Having a bébé changes everything, not least of all for a family pet that’s used to being center of l’attention. Not only do the parent or parents have to learn how to take care of le nouvel ajout, but any animals also have to adjust to new sights, sounds, smells, and routines.
Such was my experience when I came home from the hospital with Le Bébé. Le Chien, the diva of the domicile for almost five glorious years, had quite le shock when he met his new little brother.
Le Chien thrives on routine. Really thrives. Like the crazy dog he is (le sigh). As the days, and then weeks, passed, L’Husband and I tried to keep his regular dining and walking schedule (with occasionally mixed results) and to include him in as as much baby care as possible. Every diaper change or bath time was a big event for everyone – with treats!
This approach worked for a while, but after about six weeks, having a new bébé in the house all the time took its toll on the hound. He became anxious (more than usual), shadowed me (more than usual), and ratcheted up the separation anxiety and stranger danger (more than usual). In short, he was starting to flippé.
At first, the hound was nervous but curious. A few cautious sniffs and licks later, he started to warm up to the idea of a new human in la maison, but remained firmly stationed on the other end of the couch, as it were. Watching, always watching.
Le Chien’s distress coincided with le bébé’s own daily bouts of the fussies and gastrointestinal distress, both of which culminated in crying and wailing. Spoiler alert: a sensitive dog does not *love* a lot of loud crying. Cue being extra jumpy and hiding under the bed and/or crib.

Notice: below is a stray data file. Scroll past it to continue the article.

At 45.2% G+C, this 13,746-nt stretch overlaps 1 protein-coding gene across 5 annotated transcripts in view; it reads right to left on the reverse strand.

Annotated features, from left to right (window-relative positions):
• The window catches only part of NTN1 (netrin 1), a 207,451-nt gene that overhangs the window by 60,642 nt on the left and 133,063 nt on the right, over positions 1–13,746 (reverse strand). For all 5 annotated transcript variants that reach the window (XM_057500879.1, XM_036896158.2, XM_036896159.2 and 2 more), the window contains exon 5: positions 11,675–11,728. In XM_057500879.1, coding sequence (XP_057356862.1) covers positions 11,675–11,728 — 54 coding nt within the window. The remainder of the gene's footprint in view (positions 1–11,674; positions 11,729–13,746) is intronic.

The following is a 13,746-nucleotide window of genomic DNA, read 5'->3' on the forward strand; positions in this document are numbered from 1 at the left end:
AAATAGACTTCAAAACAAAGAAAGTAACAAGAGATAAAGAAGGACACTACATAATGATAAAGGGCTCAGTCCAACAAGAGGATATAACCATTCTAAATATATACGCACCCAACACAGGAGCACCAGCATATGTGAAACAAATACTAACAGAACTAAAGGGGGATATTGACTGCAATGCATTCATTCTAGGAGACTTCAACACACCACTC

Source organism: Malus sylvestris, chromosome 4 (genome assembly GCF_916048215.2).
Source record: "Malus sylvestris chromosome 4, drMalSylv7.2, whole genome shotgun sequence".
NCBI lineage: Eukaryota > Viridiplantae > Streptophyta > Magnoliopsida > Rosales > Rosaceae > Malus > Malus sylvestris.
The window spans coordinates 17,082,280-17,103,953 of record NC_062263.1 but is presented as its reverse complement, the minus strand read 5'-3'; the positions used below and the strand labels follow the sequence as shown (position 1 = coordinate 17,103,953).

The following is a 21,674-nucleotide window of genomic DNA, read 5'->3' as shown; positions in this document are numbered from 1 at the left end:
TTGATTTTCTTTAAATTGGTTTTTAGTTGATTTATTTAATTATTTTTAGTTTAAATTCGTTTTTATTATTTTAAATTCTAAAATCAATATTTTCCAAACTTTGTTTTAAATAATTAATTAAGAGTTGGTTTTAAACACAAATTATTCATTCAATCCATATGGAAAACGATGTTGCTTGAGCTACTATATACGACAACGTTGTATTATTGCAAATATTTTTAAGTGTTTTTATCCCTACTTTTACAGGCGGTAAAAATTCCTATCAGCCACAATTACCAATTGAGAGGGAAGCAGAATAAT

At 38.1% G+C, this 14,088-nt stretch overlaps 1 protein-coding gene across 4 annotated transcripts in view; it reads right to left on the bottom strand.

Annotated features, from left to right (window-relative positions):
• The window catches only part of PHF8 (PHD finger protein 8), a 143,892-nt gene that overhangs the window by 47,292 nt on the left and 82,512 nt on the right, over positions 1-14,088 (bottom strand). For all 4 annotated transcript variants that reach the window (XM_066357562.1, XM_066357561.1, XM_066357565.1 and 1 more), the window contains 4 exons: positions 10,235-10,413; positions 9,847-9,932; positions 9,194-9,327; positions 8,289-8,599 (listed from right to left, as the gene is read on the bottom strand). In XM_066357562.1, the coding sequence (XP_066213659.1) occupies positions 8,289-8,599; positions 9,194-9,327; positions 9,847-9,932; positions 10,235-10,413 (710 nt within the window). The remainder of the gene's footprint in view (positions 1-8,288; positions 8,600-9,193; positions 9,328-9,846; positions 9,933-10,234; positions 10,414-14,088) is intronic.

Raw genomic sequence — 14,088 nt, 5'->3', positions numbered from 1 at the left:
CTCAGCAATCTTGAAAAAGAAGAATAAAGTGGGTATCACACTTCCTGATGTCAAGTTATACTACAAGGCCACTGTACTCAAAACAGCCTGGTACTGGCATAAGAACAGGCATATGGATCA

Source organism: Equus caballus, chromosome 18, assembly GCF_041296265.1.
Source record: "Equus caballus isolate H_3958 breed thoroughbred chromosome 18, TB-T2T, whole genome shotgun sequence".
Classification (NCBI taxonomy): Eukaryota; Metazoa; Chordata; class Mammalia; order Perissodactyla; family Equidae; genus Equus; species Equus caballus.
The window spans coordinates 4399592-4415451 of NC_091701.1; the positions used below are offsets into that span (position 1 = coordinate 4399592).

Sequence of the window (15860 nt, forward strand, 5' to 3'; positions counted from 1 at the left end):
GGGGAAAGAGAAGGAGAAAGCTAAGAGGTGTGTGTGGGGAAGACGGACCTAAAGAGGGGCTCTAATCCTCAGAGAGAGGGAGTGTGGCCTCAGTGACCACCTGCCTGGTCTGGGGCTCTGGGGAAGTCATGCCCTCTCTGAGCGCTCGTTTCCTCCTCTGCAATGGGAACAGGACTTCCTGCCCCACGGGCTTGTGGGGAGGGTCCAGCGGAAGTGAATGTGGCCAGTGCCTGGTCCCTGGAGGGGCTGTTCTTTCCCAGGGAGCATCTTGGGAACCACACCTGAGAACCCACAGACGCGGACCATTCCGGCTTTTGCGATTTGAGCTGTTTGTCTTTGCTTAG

To be honest, the hound’s difficult adjustment was quite stressful for me on top of recovering from pregnancy and childbirth and taking care of a newborn and trying to get some sleep (sweet, sweet sleep). It did not help me embrace la maternité or ease my postpartum anxiety, let me tell you.
But I rallied and tried to make more time for my beloved firstborn fur baby, to comfort him and give him extra belly rubs and solo walks sans stroller. I get it – the little guy needed attention and reassurance after a life change, and to process the mechanics of sibling rivalry.
Le Chien eventually came around and his curiosity and deep-seated fear of missing out got the better of him. (Le Bébé changing to a more tummy-friendly lactose-free formula and outgrowing the colicky fussing didn’t hurt, either.)
Now Le Chien is back to his old self, as sassy as ever, and not pouting under the kitchen table or vomiting in his crate in the middle of the night (le sigh encore). He’s acting out in more fun and interesting ways, like climbing on an end table and waiting to be caught or stealing baby socks and hiding them all over the house.
And he loves his bébé, helping us through every bottle, every diaper, every trip to the in the nursery, every tummy time like the great big brother he is.
How have you adjusted to new experiences and challenges this year?
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À votre santé,